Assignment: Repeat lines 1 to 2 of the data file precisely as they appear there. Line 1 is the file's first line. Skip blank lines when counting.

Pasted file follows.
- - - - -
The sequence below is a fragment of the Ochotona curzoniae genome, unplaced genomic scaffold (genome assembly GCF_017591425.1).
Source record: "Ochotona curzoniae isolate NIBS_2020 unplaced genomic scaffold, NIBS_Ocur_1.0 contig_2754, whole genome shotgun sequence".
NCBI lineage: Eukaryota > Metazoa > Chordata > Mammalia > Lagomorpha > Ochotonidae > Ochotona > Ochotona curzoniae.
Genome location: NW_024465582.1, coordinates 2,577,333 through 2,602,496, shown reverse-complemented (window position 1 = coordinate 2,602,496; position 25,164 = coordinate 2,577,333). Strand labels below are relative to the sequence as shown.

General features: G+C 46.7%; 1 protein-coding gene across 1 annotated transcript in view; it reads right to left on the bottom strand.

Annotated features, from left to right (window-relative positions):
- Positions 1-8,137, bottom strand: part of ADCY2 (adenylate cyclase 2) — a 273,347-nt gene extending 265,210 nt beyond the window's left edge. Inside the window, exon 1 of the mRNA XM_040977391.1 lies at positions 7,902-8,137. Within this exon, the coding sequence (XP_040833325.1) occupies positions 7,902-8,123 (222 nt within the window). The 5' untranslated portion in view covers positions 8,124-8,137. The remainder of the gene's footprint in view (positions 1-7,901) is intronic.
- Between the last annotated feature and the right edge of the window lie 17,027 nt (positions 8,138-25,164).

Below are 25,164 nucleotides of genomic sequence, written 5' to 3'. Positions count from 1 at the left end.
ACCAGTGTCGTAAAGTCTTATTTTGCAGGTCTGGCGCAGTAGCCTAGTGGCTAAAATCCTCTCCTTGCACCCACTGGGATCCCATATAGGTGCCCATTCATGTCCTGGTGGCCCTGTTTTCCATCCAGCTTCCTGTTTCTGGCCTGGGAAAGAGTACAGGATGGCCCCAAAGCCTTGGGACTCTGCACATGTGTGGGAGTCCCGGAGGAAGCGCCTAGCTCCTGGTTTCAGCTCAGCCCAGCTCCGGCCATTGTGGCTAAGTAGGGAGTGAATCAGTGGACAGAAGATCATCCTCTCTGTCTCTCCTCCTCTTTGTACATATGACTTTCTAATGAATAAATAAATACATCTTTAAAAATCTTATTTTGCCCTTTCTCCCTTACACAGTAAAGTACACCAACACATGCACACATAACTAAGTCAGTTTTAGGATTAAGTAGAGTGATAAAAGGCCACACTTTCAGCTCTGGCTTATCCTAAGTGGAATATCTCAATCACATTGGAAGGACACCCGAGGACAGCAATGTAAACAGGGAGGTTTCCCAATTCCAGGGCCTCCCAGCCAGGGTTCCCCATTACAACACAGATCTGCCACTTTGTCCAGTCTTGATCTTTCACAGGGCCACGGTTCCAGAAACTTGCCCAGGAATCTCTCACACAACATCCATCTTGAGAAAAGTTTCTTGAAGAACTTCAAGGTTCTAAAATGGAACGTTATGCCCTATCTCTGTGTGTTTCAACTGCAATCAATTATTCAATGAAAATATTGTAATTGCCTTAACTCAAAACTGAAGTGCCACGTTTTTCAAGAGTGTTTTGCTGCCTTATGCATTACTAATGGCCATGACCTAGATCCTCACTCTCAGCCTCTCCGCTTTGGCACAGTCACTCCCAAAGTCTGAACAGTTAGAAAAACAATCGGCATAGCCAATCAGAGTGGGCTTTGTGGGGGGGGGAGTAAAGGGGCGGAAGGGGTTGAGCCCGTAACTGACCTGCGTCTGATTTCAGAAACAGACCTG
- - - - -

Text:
The sequence below is a fragment of the Ochotona curzoniae genome, unplaced genomic scaffold (genome assembly GCF_017591425.1).
Source record: "Ochotona curzoniae isolate NIBS_2020 unplaced genomic scaffold, NIBS_Ocur_1.0 contig_2754, whole genome shotgun sequence".